Hazrat Ahmad’sas son, Mirza Sultan Ahmad Sahib, narrates:
“Our father would order and read Rajab Ali’s newspaper, Safeer-e-Amritsar, Agni Hotri’s magazine, Hindu Bandu and the newspaper, Manshur-e-Muhammadi. He would at times send an article to the latter newspaper”. (Sirat-ul-Mahdi, narration 210)
He also narrated:
“It was the custom of our father that he would sit all day in solitude reading and would be surrounded by books.” (Sirat-ul-Mahdi, narration 193)
Hazrat Mufti Muhammad Sadiqra, the first missionary of the Ahmadiyya Muslim Jamaat sent to America, writes:
“One day, as I was leaving my room with the Holy Quran [in my hand] to listen to Hazrat Maulvi Nuruddin Sahib’s dars [religious sermon], the Promised Messiah, on whom be peace, called me and said, ‘My eyes are in pain, you should read out the newspaper to me today.’ Every day, Huzooras used to order and read the newspaper Akhbar-e-Aam.” (Zikr-e-Habib, Hazrat Mufti Muhammad Sadiqra, p. 68)
Hazrat Amatul Haye Sahibara – the daughter of Hazrat Khalifatul Masih Ira and wife of Hazrat Musleh-e-Maudra – whilst mentioning Hazrat Ahmad’sas method of reading newspapers, narrated that he “used to read newspapers and send in [his] articles to them. Akhbar-e-Aam was the newspaper that the Promised Messiah liked to read. His method was to read the whole newspaper from the beginning to the end, and if there was anything [written] against Islam, he would write an answer to it.” (Sirat Hazrat Masih-e-Maud, Hazrat Amatul Haye Sahiba, p. 15)
Once, alluding to the newspapers that wrote against the perfect teachings of Islam, the Promised Messiahas said:
“If the periodicals, newspapers and books that have been published against Islam in the present century were gathered in one place, a heap of them would stack to a height of many miles. In fact, I can say without exaggeration that this tall heap would surpass the height of the highest mountains on earth. If they were laid down in a line, they would form a line that spanned many miles.” (Malfuzat [English], Volume 3, p. 273)
With regards to Hazrat Ahmad’s own writings (which he said was the “wealth” he was distributing), Hazrat Maulvi Sher Alira narrated that Lala Milavamal related to him the following:
“Once Mirza Sahib, meaning the Promised Messiahas, showed me a small box in which a manuscript for one of his books was placed and he said to me, ‘This is all of my wealth and what I own’”. (Sirat-ul-Mahdi, narration 124) It is narrated that the manuscript was of Barahin-e- Ahmadiyya.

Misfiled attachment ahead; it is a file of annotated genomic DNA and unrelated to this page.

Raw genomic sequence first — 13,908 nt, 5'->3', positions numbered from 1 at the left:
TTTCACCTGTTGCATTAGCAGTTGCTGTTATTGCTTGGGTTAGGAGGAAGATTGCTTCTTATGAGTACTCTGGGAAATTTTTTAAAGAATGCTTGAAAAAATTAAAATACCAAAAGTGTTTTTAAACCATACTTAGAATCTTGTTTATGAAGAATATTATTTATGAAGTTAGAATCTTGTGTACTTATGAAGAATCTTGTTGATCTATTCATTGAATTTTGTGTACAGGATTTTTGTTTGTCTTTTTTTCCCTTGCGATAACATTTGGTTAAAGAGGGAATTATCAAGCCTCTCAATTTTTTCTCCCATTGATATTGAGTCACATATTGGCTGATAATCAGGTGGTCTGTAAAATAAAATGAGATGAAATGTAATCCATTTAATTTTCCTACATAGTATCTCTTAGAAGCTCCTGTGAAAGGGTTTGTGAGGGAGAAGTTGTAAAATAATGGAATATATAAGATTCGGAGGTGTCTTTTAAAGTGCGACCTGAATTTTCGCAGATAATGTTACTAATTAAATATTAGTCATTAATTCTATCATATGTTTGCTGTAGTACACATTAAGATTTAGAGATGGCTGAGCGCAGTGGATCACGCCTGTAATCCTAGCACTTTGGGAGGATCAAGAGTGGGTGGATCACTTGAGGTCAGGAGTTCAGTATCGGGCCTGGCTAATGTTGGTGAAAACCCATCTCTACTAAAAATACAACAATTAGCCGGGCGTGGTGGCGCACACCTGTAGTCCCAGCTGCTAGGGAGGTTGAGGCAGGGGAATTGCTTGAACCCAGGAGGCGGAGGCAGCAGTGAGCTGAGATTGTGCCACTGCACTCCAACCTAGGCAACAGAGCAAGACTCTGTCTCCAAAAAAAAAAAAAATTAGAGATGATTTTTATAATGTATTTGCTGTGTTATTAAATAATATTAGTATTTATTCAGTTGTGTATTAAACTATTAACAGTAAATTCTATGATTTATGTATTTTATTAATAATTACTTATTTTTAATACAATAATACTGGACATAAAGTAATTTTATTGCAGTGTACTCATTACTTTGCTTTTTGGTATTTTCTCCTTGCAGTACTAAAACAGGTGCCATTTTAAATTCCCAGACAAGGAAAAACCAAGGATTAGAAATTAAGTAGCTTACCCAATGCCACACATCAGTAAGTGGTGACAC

In 1886, the Promised Messiahas, under divine command, spent 40 nights in seclusion, in which he prayed for a mighty sign in the favour of Islam. During these days, the Promised Messiahas was fully devoted to prayer. Hazrat Abdullah Sanaurira, who was accompanying him on this journey, narrates that a garden had been located in which there was a small, solitary mosque. There, the Promised Messiahas would go and lead the Friday prayer. Hazrat Abdur Rahim Dardra narrates, “He [Hazrat Ahmad] also attended to his letters and read newspapers.” (Life of Ahmad, p. 142)
The Promised Messiah would often share what he would read in the newspaper during the day. On one occasion, Hazrat Ahmadas said:
“I have seen in a newspaper that the Sultan of Turkey has given a strict order that the Hijaz Railway must be completed within a year. Glory be to Allah! What a wonderful sight it would be and how refreshing it would be for the Faith when long lines of trains would be seen running instead of the long lines of camels, exactly in accordance with the prophecy.” (Malfuzat [English], Vol. 10, p. 230)
The Promised Messiah’s study of newspapers and various subjects, particularly – but not exclusively – pertaining to Islam, was vast. Like an ocean, it knew no bounds. The Promised Messiahas was always aware of what newspapers published regarding Islam, and various other things. With regard to the solar and lunar eclipses that fulfilled a mighty prophecy of the Holy Prophetsa in favour of the Messiah and Mahdi, the Promised Messiahas said:
“Take note that this event was reported even by the English newspapers like the Civil and Military [Gazette] and The Pioneer, etc., that no event of this form has ever occurred before.” (Malfuzat [English], Vol. 10, p. 236)